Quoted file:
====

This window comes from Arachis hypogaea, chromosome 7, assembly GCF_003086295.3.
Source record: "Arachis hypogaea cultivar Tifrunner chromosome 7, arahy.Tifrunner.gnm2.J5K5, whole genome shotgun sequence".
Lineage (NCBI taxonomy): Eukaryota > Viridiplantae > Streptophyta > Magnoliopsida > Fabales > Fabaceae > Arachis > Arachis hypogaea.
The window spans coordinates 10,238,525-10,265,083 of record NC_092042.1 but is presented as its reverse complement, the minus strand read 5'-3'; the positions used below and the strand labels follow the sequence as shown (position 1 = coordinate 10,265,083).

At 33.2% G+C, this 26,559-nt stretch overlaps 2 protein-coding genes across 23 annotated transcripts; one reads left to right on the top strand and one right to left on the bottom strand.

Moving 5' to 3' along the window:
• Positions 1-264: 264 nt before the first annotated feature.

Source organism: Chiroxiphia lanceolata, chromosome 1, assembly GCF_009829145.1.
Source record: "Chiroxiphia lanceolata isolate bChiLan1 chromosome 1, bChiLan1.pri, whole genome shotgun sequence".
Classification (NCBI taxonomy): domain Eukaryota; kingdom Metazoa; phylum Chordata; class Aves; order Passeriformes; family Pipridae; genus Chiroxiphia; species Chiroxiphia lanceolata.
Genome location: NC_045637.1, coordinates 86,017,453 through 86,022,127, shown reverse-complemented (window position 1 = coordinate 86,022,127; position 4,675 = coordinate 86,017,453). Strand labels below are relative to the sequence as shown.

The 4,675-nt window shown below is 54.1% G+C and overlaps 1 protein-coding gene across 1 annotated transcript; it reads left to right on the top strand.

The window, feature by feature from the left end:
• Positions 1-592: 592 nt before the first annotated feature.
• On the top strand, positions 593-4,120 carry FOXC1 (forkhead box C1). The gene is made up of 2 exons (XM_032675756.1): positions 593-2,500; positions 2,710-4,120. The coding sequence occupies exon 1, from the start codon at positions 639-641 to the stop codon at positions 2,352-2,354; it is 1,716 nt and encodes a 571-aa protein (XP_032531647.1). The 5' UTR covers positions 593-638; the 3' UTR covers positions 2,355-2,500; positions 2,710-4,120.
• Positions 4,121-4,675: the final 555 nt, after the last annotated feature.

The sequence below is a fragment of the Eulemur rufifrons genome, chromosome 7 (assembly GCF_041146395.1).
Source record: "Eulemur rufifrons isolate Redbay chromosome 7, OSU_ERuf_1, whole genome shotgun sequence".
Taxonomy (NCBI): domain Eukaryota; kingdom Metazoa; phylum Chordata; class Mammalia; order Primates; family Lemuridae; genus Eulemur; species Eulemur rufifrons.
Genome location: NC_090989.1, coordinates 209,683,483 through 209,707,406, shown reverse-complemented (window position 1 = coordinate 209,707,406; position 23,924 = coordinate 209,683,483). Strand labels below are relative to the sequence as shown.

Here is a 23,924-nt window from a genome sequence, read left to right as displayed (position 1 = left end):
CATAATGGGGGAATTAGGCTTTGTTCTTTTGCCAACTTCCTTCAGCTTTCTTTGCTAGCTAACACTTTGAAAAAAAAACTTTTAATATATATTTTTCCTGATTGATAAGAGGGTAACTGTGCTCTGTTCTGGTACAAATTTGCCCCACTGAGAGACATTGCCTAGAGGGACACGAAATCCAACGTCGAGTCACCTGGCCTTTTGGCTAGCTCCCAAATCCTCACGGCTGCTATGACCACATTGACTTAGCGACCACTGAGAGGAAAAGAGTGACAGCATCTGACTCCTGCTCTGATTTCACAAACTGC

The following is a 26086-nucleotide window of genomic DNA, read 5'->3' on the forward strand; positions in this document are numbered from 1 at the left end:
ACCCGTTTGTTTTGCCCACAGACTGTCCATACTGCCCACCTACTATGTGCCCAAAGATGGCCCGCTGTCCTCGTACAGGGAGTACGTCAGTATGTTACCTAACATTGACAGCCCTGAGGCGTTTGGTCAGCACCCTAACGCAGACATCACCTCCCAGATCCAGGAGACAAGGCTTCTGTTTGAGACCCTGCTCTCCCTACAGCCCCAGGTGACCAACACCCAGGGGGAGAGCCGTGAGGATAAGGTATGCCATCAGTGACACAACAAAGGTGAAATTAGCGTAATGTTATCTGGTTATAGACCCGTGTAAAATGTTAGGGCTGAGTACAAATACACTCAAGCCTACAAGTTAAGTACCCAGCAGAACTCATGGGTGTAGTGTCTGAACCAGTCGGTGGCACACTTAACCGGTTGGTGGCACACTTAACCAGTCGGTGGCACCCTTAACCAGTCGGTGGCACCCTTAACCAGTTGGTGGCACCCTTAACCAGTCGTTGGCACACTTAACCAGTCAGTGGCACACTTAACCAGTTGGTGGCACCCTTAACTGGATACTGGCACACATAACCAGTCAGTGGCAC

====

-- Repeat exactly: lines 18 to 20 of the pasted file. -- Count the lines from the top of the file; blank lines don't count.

Source record: "Eulemur rufifrons isolate Redbay chromosome 7, OSU_ERuf_1, whole genome shotgun sequence".
Taxonomy (NCBI): domain Eukaryota; kingdom Metazoa; phylum Chordata; class Mammalia; order Primates; family Lemuridae; genus Eulemur; species Eulemur rufifrons.
Genome location: NC_090989.1, coordinates 209,683,483 through 209,707,406, shown reverse-complemented (window position 1 = coordinate 209,707,406; position 23,924 = coordinate 209,683,483). Strand labels below are relative to the sequence as shown.